In the realm of the military and international relations, the Seventeenth Century was the paramount birth of recognizably modern institutions, namely the rise of centrally-organized bureaucratic European-model states with a monopoly on coercive governorship (i.e. violence). By the end of the century the shift towards the dominance, however inaccurate, of firearms on European battlefields was demanding the growth of states capable of performing the mechanisms of government required to field large standing armies of soldiers armed to fight with firearms. Permanent armies organized in the name of the country or the monarch (often times one and the same in theory) were trained and drilled at state expense instead of being raised from feudal levies for a short-term effort. The monies to make war were required in taxes, and the state’s ability to raise taxes and funnel that money into more effective war making. War was moving out of the province of the warrior elite and into the hands of governments, and the mechanisms of civil administration were growing to suit these causes. The countries which mobilized for the first time to fight well beyond what were already coming to be recognized as national borders, and indeed, for the first time, across entire continents, were states with the strength to channel wealth and governmental energies into war-making in an unprecedented way.

Soveriegn of the Seas

An example of the growing importance of state navies, the 90 Gun English Warship Sovereign of the Seas demonstrated the power implicit in building such warships, and the costs of upkeep which inspired discontent.

The Dutch and the Spanish fought an 80 year long war over possession of the Low Countries starting in the 1560’s and going with a brief period of truce until 1648, and this war was waged not only on the fields of Flanders, but on Taiwan and in the waters of the Indian Ocean and the Caribbean. England and the Netherlands came to blows on the American continent over whether it would be New York or New Amsterdam. Sweden emerged from relative obscurity as a weaker member of a Union under Denmark’s political control to dominate the affairs of Germany, Poland, Russia, and the Baltic at large, with a population of less than 2 million people. France’s army swelled to over 100,000 men, and it waged war across the Alps, the Pyrenees, the Rhine, and in conjunction with the Abenaki tribes across the snowy mountains of Vermont and New Hampshire into New England. War was being pushed to new limits, and the formation of military sciences began to take shape as a discipline practiced in state-organized military and naval schools.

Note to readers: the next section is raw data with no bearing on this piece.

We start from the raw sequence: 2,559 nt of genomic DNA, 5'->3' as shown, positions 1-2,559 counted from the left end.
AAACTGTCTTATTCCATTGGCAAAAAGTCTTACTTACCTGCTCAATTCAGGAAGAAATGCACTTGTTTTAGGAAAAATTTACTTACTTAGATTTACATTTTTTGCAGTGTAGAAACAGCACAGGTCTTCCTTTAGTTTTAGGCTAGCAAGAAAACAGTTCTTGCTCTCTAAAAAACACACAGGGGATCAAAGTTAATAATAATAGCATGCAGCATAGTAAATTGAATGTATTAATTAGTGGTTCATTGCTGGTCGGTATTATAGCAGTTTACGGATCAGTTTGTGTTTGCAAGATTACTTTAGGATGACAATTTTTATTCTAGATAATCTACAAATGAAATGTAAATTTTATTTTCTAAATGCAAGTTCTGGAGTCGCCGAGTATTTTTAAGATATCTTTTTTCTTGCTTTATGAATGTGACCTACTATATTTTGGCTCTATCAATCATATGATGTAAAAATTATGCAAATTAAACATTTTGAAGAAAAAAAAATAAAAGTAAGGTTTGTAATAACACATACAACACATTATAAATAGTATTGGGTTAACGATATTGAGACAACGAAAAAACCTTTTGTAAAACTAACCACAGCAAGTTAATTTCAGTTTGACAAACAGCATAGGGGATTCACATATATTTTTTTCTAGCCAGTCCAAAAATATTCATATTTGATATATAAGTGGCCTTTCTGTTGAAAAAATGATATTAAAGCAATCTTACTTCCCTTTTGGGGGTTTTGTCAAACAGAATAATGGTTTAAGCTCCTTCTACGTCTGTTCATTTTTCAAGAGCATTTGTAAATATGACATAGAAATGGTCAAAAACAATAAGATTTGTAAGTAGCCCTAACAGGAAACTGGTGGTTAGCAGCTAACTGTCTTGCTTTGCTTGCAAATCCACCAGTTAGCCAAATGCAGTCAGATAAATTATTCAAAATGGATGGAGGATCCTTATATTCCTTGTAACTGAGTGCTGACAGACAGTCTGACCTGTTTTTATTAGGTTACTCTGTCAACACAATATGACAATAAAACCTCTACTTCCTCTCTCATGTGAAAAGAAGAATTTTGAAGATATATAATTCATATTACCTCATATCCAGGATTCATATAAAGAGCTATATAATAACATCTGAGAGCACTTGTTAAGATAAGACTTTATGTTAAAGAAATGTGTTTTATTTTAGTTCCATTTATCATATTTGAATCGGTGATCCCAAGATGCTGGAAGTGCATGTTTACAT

The Seventeenth Century also witnessed the Portuguese, Dutch, Spanish, English, French, and Danish go abroad to establish trading posts. The rise of global commercial webs and European demand for exotic goods drove the establishment of trading entrepots across Asia. Here European military science proved its importance. With small numbers of men but powerful ship-board cannon, Portugal blasted its way into arbitrary power in the Indian Ocean in the Sixteenth Century, seizing important trade ports on the Coromandel Coast, Goa on the East Coast of India, Ceylon (modern Sri Lanka), and prime positions at Macao in China and in the Straits of Malacca. The Dutch East India Company, commercially bent but armed for war, challenged this ascendancy and seized control of the Spice Islands (modern day Indonesia and Malaysia) and the monopoly of the highly restricted Nagasaki trade with Japan, while the British and the French jockeyed for power in Bengal and the West Coast of India. Africa too was increasingly brought into this commercial network, which on the coast of Somalia and the Gulf of Aden predated the European arrival by a millennium. With the economic expansion of the sugar and cash-crop economies of the West Indies and the American Colonies came the desire for slaves to feed coastal European Markets, resulting in slaving wars and an diaspora of West and Central Africans, the effects of which have marked African and American history and continue to be of pressing importance.